When Americans speculate that the United States is “becoming Europe,” we don’t mean that our art museums are getting a lot better.

Instead, we worry about the encroachments of a growing bureaucracy that is smothering freedom and innovation.

Last Friday, in an unexpected announcement, the U.S. Department of Agriculture took an unfortunate step toward Europeanization when it delayed the approval of two crops that will help farmers control weeds and produce more food. The decision didn’t receive much immediate attention outside the agricultural press, but it sent a troubling signal about the future of farm technology that should concern all Americans.

At the heart of the controversy lie a couple of time-tested herbicides: dicamba and 2,4-D. Scientists have figured out a way for staple crops such as corn, soybeans, and cotton to resist these chemicals, which means that farmers can control weeds without hurting the plants they’re trying to grow.

This is hardly a radical development. As the USDA acknowledged last week, these herbicides “have been safely and widely used across the country since the 1960s.” My father was using 2,4-D even before that, in the 1950s. It was the first herbicide he ever applied to his fields. It’s also one of the top ingredients in the weed-and-feed formulas that Americans apply to their lawns and gardens.

So why the sudden delay? Environmentalists complained that the introduction of these new crops will lead to the overuse of the two herbicides. This claim is at best unproven. Farmers certainly must pay attention to the development of herbicide resistance in weeds, but the answer to this problem is the advent of new technologies that keep us one step ahead of weed adaptations.

In other words, these new crops are part of the solution—and keeping safe products away from farmers just makes it harder for us to grow the food our country needs.

Farmers rely on effective methods of crop protection, including weed control. With them, we can grow more food on less land—and thereby reduce the pressure to convert wilderness into farmland. Environmentalists ought to join farmers in search of new conservation technologies, not oppose us in their safe implementation.

Of greater concern to me is the fact that the Center for Food Safety had threatened to sue the USDA if it didn’t perform an environmental impact study on its own initiative. These traits had already been under review by USDA for 3 years with no evidence of potential harm to humans or the environment. Using litigation to slow down or ban a safe product should concern all of us!

Farmers lose either way. The USDA’s bad decision means that these new crops won’t go on the market and be available to me and other farmers next year, as previously planned. Now we’ll have to wait until 2015 at the soonest. This postponement may not sound like much, but it contributes to a disturbing trend. In the United States, it’s becoming harder and harder to introduce new agricultural technologies.

America has led the world in boosting crop yields. Food is safer, more abundant, and more affordable than ever before. Rather than cheering on our ingenuity, however, bureaucrats increasingly want to hold it back.

We’re watching a major slowdown in new crop approvals. We’ve gone from leading to it now taking the United States three times as long as Argentina and Brazil to approve a new technology. The U.S. is going backwards while Brazil and Argentina are moving forward by effectively using internationally agreed upon science-based regulations. Innovation in agriculture technology has always has been one of the American farmer’s great advantages over his food-producing competitors. Now we’re handing it away, and for no good reason.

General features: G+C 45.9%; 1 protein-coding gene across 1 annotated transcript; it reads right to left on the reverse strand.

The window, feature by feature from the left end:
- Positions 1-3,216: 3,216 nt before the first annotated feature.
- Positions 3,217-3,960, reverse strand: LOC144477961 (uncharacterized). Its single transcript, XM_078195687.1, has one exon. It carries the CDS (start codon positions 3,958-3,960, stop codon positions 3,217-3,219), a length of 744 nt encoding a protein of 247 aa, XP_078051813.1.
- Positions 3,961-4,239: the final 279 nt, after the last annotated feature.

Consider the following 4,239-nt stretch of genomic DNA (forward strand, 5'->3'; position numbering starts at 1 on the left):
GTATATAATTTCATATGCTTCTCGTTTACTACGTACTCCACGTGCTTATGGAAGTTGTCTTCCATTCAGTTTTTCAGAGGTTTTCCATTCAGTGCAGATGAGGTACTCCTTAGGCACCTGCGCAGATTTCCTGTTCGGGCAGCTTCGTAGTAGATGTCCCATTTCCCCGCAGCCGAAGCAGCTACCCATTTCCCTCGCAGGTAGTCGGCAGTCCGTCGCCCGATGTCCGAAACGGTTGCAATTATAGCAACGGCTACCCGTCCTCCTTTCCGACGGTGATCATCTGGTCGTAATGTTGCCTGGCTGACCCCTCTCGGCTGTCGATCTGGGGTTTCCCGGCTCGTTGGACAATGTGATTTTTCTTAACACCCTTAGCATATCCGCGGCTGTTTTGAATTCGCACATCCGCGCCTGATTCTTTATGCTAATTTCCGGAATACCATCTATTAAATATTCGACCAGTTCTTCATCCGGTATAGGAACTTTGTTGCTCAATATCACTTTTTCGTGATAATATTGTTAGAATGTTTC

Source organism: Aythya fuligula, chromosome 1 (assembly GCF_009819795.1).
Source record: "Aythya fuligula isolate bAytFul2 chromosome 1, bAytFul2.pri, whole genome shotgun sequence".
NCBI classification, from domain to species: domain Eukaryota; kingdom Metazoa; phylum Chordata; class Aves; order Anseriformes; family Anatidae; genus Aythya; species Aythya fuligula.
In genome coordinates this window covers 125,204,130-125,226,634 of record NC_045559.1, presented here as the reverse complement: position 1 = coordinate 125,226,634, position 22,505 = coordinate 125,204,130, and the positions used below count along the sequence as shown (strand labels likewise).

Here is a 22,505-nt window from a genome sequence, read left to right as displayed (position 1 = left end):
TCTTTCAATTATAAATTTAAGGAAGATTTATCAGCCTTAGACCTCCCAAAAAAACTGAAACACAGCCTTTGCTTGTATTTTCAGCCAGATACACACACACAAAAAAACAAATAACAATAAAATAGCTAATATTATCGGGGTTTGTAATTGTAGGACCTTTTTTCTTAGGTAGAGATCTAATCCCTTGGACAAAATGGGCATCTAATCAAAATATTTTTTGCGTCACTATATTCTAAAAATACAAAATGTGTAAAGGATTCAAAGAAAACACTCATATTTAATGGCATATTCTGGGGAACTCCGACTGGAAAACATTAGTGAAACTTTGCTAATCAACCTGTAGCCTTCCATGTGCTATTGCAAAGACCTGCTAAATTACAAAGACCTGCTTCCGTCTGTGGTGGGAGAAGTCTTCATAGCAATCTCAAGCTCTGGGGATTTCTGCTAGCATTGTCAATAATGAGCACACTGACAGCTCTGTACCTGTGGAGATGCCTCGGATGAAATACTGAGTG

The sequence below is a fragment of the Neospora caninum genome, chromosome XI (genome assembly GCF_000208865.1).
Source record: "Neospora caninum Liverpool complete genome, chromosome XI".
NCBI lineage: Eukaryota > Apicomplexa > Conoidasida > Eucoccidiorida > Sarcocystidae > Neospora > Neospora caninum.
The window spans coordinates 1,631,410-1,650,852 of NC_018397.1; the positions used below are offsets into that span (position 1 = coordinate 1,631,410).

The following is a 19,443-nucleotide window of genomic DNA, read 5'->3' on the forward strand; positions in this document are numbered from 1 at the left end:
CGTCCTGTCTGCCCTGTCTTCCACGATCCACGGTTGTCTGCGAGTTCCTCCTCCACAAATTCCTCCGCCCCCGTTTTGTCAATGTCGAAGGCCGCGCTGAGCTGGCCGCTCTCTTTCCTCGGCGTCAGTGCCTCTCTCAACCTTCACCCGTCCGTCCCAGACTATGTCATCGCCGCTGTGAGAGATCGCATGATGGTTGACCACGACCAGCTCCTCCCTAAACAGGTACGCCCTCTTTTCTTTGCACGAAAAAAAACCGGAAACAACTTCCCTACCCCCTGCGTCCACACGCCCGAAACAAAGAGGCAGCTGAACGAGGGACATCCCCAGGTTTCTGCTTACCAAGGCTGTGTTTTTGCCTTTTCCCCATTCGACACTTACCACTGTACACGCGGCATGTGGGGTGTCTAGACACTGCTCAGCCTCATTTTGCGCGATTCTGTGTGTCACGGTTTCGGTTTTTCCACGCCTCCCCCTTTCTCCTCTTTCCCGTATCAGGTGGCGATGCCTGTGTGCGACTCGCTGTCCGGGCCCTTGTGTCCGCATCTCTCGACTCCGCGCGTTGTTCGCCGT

We need to return to sensible, science-based regulations—not shifting sands and unpredictable decrees from bureaucrats.

Europe already has traveled far down this fateful path. Its embrace of the “precautionary principle” has made it all but impossible to approve agricultural innovations, stifling the continent’s biotech industry. European farmers envy Americans, who can plant genetically modified crops. USDA’s decision on herbicide-resistant plants suggests that they may not be so envious in the future.

Earlier this year, the British writer Samuel Gregg published “Becoming Europe,” a book on economic and cultural trends in the United States. He urged Americans to reject Europeanization and embrace their freedom-loving heritage. He also quotes Alexis de Tocqueville, the 19th-century Frenchman who studied our country: “The greatness of America lies not in being more enlightened than any other nation, but rather in her ability to repair her faults.”

So here’s a message for USDA’s bureaucrats: Waste no time in repairing your crop-protection fault.

Tim Burrack raises corn, soybeans and pork on a NE Iowa family farm. He serves as Vice-Chairman and volunteers as a Board Member of Truth About Trade and Technology (www.truthabouttrade.org). Follow us: @TruthAboutTrade on Twitter | Truth About Trade & Technology on Facebook.


Tim Burrack

Tim Burrack

Tim grows corn, seed corn, soybeans and produces pork. Has been very involved with Mississippi River lock improvements and has traveled to Brazil to research their river, rail and road infrastructure changes. Tim volunteers as a board member for the Global Farmer Network and is currently serving as Vice Chairman.

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